Ok guys, here's my Ride Report with the Gremlin Bell...
Here it is attached to Molly (I used a ziptie instead of the string because I was afaid of losing it on the crappy roads around here)
My time with the Bell was marred by bad weather and prior family commitments, so my mileage was kinda low... only 79 miles. But I did get it around to some local Historical locations... and a Hooters!
The first day I was able to ride, we went to City Park. The land, as a public park, dates back to the mid 1800's. But City Park as we know it today was built under the Roosevelt administration during the Great Depression. (a brief synopsis of City Park's history can be found HERE
) Originally the land was the site of the Allard Plantation...
Close up of the Historical Marker
From there we went to vist the Peristyle in City Park. "The Peristyle is a magnificent Neo-Classical structure with majestic Ionic columns and is one of City Park's oldest structures. Built in 1907, the Peristyle was originally designed as a dancing pavilion. Four concrete lions, some of the most recognizable denizens of City Park, guard the Peristyle where stairs lead down to the edge of Bayou Metairie."
Don't tell anyone I got the bike inside... it's a No-no.
One of the previously mentioned Lions.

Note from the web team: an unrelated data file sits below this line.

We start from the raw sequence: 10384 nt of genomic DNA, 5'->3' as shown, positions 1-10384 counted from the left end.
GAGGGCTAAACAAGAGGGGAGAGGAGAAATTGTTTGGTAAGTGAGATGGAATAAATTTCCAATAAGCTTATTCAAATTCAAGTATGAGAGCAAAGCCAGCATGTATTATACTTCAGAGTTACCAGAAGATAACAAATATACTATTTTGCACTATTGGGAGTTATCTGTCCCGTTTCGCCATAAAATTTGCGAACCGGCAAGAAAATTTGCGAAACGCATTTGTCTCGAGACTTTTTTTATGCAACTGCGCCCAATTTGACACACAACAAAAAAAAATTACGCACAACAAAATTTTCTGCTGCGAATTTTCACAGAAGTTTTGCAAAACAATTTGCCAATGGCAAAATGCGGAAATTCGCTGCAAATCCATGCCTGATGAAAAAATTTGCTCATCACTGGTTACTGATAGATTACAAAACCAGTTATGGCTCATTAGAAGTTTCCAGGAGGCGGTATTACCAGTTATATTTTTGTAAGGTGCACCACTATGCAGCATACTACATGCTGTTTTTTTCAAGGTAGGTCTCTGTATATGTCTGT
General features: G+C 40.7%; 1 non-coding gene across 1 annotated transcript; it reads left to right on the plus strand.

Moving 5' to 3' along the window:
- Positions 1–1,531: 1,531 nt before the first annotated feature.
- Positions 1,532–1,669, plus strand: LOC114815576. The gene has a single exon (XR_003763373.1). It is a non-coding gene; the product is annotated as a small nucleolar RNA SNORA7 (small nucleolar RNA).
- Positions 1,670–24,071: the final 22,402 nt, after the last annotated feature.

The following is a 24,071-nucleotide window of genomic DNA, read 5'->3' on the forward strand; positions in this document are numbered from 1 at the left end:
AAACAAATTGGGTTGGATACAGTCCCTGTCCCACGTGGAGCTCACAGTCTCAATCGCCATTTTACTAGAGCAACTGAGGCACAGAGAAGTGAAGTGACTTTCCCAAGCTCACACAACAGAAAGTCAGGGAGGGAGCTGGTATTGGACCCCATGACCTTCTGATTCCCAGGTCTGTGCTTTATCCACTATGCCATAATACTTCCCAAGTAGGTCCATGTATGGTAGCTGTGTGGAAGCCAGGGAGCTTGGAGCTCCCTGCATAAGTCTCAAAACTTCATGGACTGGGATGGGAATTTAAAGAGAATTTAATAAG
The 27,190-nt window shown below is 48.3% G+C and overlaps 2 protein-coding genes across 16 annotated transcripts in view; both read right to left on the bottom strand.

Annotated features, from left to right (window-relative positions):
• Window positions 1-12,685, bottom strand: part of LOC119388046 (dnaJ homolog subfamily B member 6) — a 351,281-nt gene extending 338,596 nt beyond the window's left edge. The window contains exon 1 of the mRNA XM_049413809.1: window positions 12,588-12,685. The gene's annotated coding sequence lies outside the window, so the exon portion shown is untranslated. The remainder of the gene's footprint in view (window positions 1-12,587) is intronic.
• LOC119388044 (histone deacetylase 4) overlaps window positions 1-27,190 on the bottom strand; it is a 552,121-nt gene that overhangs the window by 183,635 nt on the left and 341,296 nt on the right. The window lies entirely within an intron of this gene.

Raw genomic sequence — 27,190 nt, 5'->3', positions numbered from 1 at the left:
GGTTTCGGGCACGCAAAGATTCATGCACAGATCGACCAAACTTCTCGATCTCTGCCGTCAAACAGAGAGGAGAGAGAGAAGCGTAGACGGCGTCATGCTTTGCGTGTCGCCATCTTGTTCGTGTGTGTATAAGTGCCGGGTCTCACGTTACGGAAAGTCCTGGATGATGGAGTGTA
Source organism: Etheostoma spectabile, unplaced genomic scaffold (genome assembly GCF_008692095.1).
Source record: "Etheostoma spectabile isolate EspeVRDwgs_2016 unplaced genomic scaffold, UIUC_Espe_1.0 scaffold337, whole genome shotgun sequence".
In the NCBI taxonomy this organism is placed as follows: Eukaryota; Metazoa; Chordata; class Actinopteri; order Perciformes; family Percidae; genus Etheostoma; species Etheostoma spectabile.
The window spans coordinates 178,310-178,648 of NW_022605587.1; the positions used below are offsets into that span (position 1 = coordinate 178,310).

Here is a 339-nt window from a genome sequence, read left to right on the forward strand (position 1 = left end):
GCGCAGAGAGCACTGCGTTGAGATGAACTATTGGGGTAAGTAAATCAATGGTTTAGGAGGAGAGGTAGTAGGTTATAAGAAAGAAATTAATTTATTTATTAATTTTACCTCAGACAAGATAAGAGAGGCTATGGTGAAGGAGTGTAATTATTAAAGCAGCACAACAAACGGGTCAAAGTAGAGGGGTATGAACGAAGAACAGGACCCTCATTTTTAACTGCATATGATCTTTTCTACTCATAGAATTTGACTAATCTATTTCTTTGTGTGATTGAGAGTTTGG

Also in City Park, this is all that remains of Mona Lisa Ln. A very well known area locally due to the Haunting stories the revolve around it. (the story can be found HERE
From there we went to the very outskirts of City Park, to where Bayou St. John connects with Lake Pontchartrain. This is the location of the remains of Fort St. John.
Close up of the Historical Marker.
From here my first day ended as I had to get back and pick my kids up from school.
My second outing with the Bell took us down River Road to see a couple of Plantations.
First up is Destrahan Plantation c.1790
Close up of the Marker.
Next is Ormond Plantation c.1789
Oddly, there's no Historical Marker for Ormond. But it's history can be found HERE
Shot of the grounds between the House and the River.
From there we rode to Lasalle's Landing."In 1682, the French Explorer, Robert Cavalier De La Salle, landed in an Indian Village later to be known as the City of Kenner, proclaiming ownership in the name of Louis XIV, King of France. He erected a cypress cross to commemorate the historic event."
Coincidentally, Lasalle's Landing is also the location of the first Heavyweight Prize Fight in the U.S."In the predawn hours of May 10, 1870, a crowd of about 1,000 people left the New Orleans Jackson Street Railroad Station for Kennerville. There, in a makeshift ring in the back of William Butler Kenner's old sugar house, about 100 yards from the Mississippi River, Jed Mace of Beestown, Norwich, England beat Tom Allen of Birmingham, England in 10 rounds. The prize for the bare knuckle event was $2,500, winner take all"
From there we headed back towards home and passed through Laffreniere Park. Formerly the site of Laffreniere Plantation.
Close up of the Marker.
That concluded my second outing with the Bell.
On (technically) the last day of my session with the Bell, we had our monthly Vintage Bike Night. Unfortunately the weather scared off everyone... but ME!!
However, I was able to get one last pic with the Bell... with some Hooter Girls